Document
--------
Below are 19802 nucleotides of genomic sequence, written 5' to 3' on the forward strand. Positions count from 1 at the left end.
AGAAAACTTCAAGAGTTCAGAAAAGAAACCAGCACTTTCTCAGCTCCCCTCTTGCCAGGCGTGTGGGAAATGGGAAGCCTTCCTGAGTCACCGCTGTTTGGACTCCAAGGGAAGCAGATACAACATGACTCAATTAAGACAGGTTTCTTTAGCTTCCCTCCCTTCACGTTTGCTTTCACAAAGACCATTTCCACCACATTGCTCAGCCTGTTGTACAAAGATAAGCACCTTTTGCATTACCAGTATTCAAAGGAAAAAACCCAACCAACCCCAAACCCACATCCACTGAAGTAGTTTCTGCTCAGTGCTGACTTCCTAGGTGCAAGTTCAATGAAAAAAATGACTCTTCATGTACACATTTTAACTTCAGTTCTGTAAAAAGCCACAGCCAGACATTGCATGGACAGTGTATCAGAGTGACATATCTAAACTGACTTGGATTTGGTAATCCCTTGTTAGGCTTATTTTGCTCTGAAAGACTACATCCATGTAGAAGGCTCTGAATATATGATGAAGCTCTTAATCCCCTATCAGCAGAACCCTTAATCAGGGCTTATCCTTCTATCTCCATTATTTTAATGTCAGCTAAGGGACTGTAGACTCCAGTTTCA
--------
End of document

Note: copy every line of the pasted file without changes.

Below are 19802 nucleotides of genomic sequence, written 5' to 3' on the forward strand. Positions count from 1 at the left end.
AGAAAACTTCAAGAGTTCAGAAAAGAAACCAGCACTTTCTCAGCTCCCCTCTTGCCAGGCGTGTGGGAAATGGGAAGCCTTCCTGAGTCACCGCTGTTTGGACTCCAAGGGAAGCAGATACAACATGACTCAATTAAGACAGGTTTCTTTAGCTTCCCTCCCTTCACGTTTGCTTTCACAAAGACCATTTCCACCACATTGCTCAGCCTGTTGTACAAAGATAAGCACCTTTTGCATTACCAGTATTCAAAGGAAAAAACCCAACCAACCCCAAACCCACATCCACTGAAGTAGTTTCTGCTCAGTGCTGACTTCCTAGGTGCAAGTTCAATGAAAAAAATGACTCTTCATGTACACATTTTAACTTCAGTTCTGTAAAAAGCCACAGCCAGACATTGCATGGACAGTGTATCAGAGTGACATATCTAAACTGACTTGGATTTGGTAATCCCTTGTTAGGCTTATTTTGCTCTGAAAGACTACATCCATGTAGAAGGCTCTGAATATATGATGAAGCTCTTAATCCCCTATCAGCAGAACCCTTAATCAGGGCTTATCCTTCTATCTCCATTATTTTAATGTCAGCTAAGGGACTGTAGACTCCAGTTTCA